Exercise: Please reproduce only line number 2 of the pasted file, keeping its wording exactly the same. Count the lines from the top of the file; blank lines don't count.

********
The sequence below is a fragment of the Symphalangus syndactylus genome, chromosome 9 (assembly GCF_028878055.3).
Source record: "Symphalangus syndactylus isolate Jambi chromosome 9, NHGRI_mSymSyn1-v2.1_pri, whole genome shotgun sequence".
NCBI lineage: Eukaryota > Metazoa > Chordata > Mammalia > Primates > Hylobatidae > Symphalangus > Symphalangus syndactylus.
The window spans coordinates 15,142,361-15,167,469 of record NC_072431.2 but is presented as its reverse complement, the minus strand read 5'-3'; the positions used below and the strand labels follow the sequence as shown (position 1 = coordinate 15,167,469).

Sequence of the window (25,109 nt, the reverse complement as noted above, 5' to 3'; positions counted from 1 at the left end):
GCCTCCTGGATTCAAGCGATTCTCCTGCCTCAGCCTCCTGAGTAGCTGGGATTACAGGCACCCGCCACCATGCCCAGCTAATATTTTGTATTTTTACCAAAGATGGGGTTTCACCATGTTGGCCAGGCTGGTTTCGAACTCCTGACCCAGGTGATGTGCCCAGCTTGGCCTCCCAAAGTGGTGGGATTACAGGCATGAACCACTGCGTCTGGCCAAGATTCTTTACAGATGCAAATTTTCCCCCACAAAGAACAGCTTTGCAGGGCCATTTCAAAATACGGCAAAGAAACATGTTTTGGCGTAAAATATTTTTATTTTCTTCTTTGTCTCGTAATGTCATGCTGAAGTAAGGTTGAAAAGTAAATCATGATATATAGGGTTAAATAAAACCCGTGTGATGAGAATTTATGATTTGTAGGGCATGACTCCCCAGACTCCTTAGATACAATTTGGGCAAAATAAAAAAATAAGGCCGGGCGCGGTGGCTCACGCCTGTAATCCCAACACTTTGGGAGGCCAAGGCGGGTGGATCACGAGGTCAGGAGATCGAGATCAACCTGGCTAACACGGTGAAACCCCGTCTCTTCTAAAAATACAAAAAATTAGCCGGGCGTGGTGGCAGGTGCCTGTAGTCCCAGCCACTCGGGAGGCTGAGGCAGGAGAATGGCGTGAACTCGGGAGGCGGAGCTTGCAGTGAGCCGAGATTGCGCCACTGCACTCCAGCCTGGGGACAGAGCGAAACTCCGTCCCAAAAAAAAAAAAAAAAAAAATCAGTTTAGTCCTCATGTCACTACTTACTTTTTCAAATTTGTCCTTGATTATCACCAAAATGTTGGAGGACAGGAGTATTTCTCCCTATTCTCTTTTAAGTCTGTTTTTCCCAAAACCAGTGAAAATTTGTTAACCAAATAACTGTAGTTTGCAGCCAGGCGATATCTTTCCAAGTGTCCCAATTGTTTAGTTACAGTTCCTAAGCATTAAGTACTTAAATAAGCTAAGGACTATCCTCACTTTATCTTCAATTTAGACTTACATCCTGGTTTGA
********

Source record: "Symphalangus syndactylus isolate Jambi chromosome 9, NHGRI_mSymSyn1-v2.1_pri, whole genome shotgun sequence".